According to the MacArthur Foundation, by 2050 the world’s oceans will contain more plastic than fish — based on sheer tonnage. And it’s not just in the ocean: Recent reports have found microplastics in our bodies and the air we breathe. How did we get here?
Today, it’s easy to hear the word plastic and think: Bad. We hear about the dangers not only to our bodies but also to marine life — and our Lowcountry. Our beloved sea turtles get caught in the rings of six-pack packaging or tangled in plastic fishing line. People shoot off illegal bottle rockets on the beach and the plastic tails float out to sea. Dolphins ingest bits of plastic from beach toys left in the sand. Plastic bottle caps and wrappers clog local estuaries. Plastic litter is ruining some of the very things that make the Lowcountry special.
How did plastic become so ubiquitous?
It’s time we slowed the hamster wheel and took the long view towards sustainable consumption habits.
It’s sterile and lightweight. It’s cheap, durable and can be molded into virtually any shape. It has done wonders for food safety and revolutionized health care. Without plastic insulation in electronics, the digital revolution would never have happened. And it’s provided a way to get drinkable water to regions where governments have failed to do so.
Let’s go back to the Victorian era. Before plastic, people pickled, brined or cured foods for preservation. But many people also died of food-borne illnesses, and many stored food in containers made with lead. They were eating locally and seasonally in a way we can’t imagine — mostly because they didn’t have the technology to transport products long distances without spoilage. But they still couldn’t be sure their food was safe to eat. Sure, you could buy food from a street vendor, but you had to be willing to drink straight from the same mug as the last patron.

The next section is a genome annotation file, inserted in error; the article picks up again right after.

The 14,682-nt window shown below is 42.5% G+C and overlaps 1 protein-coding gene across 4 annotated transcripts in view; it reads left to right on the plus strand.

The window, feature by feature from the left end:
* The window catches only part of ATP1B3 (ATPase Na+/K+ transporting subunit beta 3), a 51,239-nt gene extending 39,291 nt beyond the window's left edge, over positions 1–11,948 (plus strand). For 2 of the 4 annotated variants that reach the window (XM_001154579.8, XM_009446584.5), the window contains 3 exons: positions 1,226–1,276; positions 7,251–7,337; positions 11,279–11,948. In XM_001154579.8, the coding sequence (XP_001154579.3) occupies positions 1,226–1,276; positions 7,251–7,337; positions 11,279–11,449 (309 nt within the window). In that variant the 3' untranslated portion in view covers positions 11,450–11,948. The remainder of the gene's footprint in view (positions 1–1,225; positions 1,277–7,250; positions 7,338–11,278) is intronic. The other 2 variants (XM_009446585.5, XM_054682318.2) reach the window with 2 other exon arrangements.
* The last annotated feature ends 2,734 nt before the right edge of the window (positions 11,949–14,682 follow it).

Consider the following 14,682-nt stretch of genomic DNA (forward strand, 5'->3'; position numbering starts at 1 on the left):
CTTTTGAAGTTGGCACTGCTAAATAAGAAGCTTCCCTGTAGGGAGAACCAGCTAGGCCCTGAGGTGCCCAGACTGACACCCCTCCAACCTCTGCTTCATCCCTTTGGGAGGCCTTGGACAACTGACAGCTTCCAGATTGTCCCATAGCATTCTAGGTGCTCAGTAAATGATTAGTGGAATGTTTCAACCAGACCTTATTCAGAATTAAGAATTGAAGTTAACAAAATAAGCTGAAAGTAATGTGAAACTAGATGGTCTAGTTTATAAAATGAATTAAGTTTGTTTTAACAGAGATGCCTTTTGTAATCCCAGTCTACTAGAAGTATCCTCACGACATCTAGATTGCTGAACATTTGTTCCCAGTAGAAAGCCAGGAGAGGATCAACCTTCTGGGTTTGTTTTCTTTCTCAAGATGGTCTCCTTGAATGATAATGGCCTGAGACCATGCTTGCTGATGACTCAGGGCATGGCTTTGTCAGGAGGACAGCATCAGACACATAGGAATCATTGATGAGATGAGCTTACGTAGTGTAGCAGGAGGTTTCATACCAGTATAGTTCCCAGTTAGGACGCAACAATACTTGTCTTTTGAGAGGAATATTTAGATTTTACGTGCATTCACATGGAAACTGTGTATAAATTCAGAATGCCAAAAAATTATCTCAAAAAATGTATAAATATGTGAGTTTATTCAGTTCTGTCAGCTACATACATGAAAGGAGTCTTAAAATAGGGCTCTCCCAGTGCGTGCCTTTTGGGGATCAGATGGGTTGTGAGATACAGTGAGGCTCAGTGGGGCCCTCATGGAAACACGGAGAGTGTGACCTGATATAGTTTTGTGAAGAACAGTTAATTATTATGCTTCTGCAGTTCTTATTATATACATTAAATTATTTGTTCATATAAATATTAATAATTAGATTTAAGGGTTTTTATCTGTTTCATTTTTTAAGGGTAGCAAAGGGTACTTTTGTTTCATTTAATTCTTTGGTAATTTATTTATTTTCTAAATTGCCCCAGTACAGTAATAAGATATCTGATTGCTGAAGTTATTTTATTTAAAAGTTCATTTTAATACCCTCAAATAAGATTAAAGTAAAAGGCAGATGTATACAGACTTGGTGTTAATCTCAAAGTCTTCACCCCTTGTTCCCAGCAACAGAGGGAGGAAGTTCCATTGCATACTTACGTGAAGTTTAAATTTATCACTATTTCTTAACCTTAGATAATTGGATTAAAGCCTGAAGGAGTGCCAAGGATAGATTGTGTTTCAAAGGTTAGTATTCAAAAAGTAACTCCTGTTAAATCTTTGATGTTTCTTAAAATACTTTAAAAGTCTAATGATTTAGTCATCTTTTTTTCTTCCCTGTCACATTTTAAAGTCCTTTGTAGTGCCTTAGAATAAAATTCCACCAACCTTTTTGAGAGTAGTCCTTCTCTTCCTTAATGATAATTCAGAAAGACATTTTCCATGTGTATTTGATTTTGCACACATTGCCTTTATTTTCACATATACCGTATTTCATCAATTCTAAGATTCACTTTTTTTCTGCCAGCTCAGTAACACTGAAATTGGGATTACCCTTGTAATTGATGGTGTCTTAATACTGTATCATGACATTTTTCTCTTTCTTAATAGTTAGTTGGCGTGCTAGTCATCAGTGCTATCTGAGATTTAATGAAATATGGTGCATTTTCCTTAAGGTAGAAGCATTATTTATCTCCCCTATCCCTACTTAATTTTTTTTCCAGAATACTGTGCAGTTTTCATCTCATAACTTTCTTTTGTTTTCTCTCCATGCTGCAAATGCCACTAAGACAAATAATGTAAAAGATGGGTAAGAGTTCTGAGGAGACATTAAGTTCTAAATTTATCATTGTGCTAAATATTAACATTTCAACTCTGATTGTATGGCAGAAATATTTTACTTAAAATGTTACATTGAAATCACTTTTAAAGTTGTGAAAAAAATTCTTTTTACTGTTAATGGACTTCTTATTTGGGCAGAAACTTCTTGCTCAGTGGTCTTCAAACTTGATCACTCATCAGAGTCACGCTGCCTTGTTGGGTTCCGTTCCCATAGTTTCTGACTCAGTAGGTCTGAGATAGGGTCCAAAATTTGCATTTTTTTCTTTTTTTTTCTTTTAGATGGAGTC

I’m pretty sure none of us want to return to this scenario —and I’m not praising plastics. But before we can hope to overhaul a technology, we have to give credit to its utility — can we go without the conveniences it makes possible? Can we find less harmful alternatives that can scale up quickly in a globalized economy? Because plastic has a few fatal flaws: It doesn’t decompose for a thousand years. And though its negative health effects are subtle, we still don’t know the full extent of the damage its use has done to us.
I believe the rise of plastic is both a symptom and a driver of larger forces at play — the rise of global capitalism and the race to get ahead. It’s the idea that consumer goods should be made quickly and cheaply for the sake of convenience so that each individual can have a chance to improve their upward mobility. The dark underbelly is the massive amounts of waste we create and often hardly see (in the first world, anyway). It’s these externalities that will blow up in our face if we don’t address them.
At the consumer level, it’s well past time that we phase out single-use plastics and switch to tote bags, a canteen for water, and sustainable toys our kids can pass on to their kids. On the government level, local governments can restrict or ban single-use plastics, promote tap water through water refill stations, and install reverse vending machines that dispense cash for plastic bottles. On a societal level, it’s time we slowed the hamster wheel and took the long view towards sustainable consumption habits.